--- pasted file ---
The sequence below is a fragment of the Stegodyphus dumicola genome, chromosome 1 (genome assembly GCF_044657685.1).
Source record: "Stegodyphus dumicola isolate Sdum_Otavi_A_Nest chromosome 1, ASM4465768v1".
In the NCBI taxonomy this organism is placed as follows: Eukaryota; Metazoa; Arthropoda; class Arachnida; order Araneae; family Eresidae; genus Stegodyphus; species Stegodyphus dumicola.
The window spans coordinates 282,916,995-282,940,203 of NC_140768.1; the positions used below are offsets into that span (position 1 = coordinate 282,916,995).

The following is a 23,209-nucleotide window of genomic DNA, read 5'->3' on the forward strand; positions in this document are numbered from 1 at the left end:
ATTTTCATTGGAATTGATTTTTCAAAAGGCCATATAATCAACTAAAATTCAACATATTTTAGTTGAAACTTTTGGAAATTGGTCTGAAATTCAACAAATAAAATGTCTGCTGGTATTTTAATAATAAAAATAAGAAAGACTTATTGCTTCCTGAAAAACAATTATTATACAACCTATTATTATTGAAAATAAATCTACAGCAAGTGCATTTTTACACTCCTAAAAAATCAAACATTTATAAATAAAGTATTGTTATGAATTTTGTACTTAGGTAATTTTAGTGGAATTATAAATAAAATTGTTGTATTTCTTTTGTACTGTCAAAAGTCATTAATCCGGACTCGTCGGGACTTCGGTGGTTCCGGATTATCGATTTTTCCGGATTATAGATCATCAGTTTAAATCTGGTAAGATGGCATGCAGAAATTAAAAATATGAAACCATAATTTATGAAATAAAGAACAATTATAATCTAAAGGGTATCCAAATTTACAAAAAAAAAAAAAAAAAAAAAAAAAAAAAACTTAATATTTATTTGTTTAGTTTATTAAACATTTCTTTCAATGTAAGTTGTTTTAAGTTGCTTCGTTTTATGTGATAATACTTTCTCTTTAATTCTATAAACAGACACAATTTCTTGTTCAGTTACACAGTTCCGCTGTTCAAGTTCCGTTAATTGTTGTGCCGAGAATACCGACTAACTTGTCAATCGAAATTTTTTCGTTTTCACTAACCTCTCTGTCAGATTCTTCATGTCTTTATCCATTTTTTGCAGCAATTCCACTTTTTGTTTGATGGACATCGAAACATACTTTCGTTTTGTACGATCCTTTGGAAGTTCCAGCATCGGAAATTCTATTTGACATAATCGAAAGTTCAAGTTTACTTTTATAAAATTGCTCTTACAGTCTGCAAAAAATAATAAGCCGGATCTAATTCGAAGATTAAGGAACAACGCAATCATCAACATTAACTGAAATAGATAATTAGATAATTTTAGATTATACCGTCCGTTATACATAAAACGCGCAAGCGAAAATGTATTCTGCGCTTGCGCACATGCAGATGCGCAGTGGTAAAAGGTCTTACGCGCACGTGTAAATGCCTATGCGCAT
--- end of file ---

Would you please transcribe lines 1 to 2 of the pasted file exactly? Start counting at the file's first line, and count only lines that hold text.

The sequence below is a fragment of the Stegodyphus dumicola genome, chromosome 1 (genome assembly GCF_044657685.1).
Source record: "Stegodyphus dumicola isolate Sdum_Otavi_A_Nest chromosome 1, ASM4465768v1".